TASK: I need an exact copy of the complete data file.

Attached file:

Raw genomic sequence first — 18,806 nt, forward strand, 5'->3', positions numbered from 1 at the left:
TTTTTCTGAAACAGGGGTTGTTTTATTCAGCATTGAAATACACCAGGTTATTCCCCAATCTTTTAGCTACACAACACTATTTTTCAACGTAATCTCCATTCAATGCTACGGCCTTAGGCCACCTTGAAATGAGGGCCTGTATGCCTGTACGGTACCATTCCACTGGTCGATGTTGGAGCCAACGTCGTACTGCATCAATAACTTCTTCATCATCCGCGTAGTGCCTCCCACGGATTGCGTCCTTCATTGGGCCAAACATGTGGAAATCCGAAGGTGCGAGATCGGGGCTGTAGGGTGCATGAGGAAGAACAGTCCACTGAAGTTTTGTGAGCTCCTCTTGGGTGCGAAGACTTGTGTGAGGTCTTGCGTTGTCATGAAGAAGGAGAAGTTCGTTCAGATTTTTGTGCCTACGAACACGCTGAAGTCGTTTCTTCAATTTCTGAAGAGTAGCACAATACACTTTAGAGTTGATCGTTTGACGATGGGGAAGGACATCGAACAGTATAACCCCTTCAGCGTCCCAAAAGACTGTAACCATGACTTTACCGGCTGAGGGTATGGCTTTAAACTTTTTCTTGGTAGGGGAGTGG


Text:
Raw genomic sequence first — 18,806 nt, forward strand, 5'->3', positions numbered from 1 at the left:
TTTTTCTGAAACAGGGGTTGTTTTATTCAGCATTGAAATACACCAGGTTATTCCCCAATCTTTTAGCTACACAACACTATTTTTCAACGTAATCTCCATTCAATGCTACGGCCTTAGGCCACCTTGAAATGAGGGCCTGTATGCCTGTACGGTACCATTCCACTGGTCGATGTTGGAGCCAACGTCGTACTGCATCAATAACTTCTTCATCATCCGCGTAGTGCCTCCCACGGATTGCGTCCTTCATTGGGCCAAACATGTGGAAATCCGAAGGTGCGAGATCGGGGCTGTAGGGTGCATGAGGAAGAACAGTCCACTGAAGTTTTGTGAGCTCCTCTTGGGTGCGAAGACTTGTGTGAGGTCTTGCGTTGTCATGAAGAAGGAGAAGTTCGTTCAGATTTTTGTGCCTACGAACACGCTGAAGTCGTTTCTTCAATTTCTGAAGAGTAGCACAATACACTTTAGAGTTGATCGTTTGACGATGGGGAAGGACATCGAACAGTATAACCCCTTCAGCGTCCCAAAAGACTGTAACCATGACTTTACCGGCTGAGGGTATGGCTTTAAACTTTTTCTTGGTAGGGGAGTGG